• Tim Harford mentions Cory Doctorow’s For the Win in the context of selecting Five Books on Unexpected Economics.

Also a reminder: we’ll start discussing Kij Johnson’s Nebula award ...Read More

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Short Story Club: "The Jaguar House, in Shadow"

Welcome to the first installment of this awards-based Short Story Club. This week the focus is on Aliette de Bodard’s “The Jaguar House, in Shadow“. Here’s a round-up of reactions from around the Net:

From Lois Tilton:

Alternate history. Greater Mexica has been overtaken by a reactionary theocracy, and the traditional orders of Knights have been destroyed, except for the Jaguar House, whose leader Tecipiani has chosen to collaborate with ...Read More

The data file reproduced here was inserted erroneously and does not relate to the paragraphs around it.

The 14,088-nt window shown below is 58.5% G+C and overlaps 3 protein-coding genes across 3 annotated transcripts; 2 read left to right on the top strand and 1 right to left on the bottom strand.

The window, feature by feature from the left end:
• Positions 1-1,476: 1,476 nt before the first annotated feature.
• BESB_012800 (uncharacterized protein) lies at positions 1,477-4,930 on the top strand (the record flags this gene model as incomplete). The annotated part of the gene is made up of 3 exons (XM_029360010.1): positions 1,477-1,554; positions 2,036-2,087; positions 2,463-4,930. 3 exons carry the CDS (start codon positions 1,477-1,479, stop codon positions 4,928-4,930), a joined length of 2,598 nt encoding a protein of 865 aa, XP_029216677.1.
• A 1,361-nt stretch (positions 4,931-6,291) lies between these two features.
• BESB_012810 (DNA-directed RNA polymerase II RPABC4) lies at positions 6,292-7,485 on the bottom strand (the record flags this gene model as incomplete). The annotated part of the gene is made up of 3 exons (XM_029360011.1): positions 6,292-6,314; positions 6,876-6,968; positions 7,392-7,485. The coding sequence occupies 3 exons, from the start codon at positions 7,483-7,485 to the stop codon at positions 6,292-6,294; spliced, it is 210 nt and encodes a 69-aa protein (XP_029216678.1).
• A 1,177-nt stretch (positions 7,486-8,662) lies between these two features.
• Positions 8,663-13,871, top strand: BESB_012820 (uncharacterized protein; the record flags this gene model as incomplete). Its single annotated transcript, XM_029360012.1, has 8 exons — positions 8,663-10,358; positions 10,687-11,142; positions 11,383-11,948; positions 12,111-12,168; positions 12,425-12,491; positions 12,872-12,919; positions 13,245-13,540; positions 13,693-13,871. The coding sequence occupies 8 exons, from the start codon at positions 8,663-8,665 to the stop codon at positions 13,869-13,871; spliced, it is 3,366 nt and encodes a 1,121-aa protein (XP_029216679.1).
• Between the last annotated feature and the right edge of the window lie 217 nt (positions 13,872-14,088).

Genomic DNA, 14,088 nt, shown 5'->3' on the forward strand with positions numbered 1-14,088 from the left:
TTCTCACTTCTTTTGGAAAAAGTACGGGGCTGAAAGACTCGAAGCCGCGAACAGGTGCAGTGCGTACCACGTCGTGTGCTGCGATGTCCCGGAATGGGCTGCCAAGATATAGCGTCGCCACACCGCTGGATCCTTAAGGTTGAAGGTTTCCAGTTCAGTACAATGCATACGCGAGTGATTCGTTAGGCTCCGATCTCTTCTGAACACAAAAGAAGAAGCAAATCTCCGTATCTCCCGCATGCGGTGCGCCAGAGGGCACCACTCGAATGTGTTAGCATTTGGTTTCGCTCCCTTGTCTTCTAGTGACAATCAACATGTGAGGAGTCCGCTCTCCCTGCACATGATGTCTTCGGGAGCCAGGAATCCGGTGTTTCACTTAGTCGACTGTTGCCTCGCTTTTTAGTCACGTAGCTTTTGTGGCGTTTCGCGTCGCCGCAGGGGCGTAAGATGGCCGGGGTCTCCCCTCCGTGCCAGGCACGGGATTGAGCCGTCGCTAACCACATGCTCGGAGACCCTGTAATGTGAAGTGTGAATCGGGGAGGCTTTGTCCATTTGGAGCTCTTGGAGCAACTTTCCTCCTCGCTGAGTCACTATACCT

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Brian Evenson and Peter Straub in Conversation: Conjunctions 39 and More

This week we have a Locus podcast recorded with Brian Evenson (Altmann’s Tongue, The Open Curtain) and Peter Straub (In the Night Room, A Dark Matter). We talk about Conjunctions magazine (specifically Conjunctions 39), genre writing and academia, Kelly Link, H. P. Lovecraft, Gene Wolfe, and much else. ...Read More Read more

Multiple Award Nominees for 2010

People both online and offline have written in to let me know about a whole bunch of award short lists that I missed in this post (although to be fair, some of those nominations were announced this week, a few days after the original Consensus post went up). Since there’s so much interest, I’ve gone through and done a more systematic round-up of the awards. I’ve also got a spreadsheet ...Read More

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Link Drift